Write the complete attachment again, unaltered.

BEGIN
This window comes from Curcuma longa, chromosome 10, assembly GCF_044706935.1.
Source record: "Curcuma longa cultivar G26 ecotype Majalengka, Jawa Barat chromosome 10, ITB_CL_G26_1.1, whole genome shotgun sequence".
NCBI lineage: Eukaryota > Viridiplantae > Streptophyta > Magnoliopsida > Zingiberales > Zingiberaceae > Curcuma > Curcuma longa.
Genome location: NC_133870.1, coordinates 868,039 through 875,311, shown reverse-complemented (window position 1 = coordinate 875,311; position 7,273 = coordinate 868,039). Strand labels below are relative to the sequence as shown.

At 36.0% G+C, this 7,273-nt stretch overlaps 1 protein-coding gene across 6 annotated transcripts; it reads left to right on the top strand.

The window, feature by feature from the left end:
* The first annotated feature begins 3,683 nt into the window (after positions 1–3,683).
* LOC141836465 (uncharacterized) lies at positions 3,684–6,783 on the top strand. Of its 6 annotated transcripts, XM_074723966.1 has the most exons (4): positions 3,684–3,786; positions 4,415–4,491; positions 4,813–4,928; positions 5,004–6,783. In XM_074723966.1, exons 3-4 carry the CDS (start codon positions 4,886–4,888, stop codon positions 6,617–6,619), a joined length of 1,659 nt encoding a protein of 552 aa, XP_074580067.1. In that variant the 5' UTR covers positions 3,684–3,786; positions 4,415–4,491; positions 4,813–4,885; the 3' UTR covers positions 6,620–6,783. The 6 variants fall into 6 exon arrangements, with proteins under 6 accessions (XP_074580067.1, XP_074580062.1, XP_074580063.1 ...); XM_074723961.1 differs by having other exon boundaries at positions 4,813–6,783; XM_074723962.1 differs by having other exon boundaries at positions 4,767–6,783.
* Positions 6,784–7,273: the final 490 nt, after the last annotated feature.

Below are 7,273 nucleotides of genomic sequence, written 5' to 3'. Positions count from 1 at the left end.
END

This window comes from Curcuma longa, chromosome 10, assembly GCF_044706935.1.
Source record: "Curcuma longa cultivar G26 ecotype Majalengka, Jawa Barat chromosome 10, ITB_CL_G26_1.1, whole genome shotgun sequence".
NCBI lineage: Eukaryota > Viridiplantae > Streptophyta > Magnoliopsida > Zingiberales > Zingiberaceae > Curcuma > Curcuma longa.
Genome location: NC_133870.1, coordinates 868,039 through 875,311, shown reverse-complemented (window position 1 = coordinate 875,311; position 7,273 = coordinate 868,039). Strand labels below are relative to the sequence as shown.

At 36.0% G+C, this 7,273-nt stretch overlaps 1 protein-coding gene across 6 annotated transcripts; it reads left to right on the top strand.

The window, feature by feature from the left end:
* The first annotated feature begins 3,683 nt into the window (after positions 1–3,683).
* LOC141836465 (uncharacterized) lies at positions 3,684–6,783 on the top strand. Of its 6 annotated transcripts, XM_074723966.1 has the most exons (4): positions 3,684–3,786; positions 4,415–4,491; positions 4,813–4,928; positions 5,004–6,783. In XM_074723966.1, exons 3-4 carry the CDS (start codon positions 4,886–4,888, stop codon positions 6,617–6,619), a joined length of 1,659 nt encoding a protein of 552 aa, XP_074580067.1. In that variant the 5' UTR covers positions 3,684–3,786; positions 4,415–4,491; positions 4,813–4,885; the 3' UTR covers positions 6,620–6,783. The 6 variants fall into 6 exon arrangements, with proteins under 6 accessions (XP_074580067.1, XP_074580062.1, XP_074580063.1 ...); XM_074723961.1 differs by having other exon boundaries at positions 4,813–6,783; XM_074723962.1 differs by having other exon boundaries at positions 4,767–6,783.
* Positions 6,784–7,273: the final 490 nt, after the last annotated feature.

Below are 7,273 nucleotides of genomic sequence, written 5' to 3'. Positions count from 1 at the left end.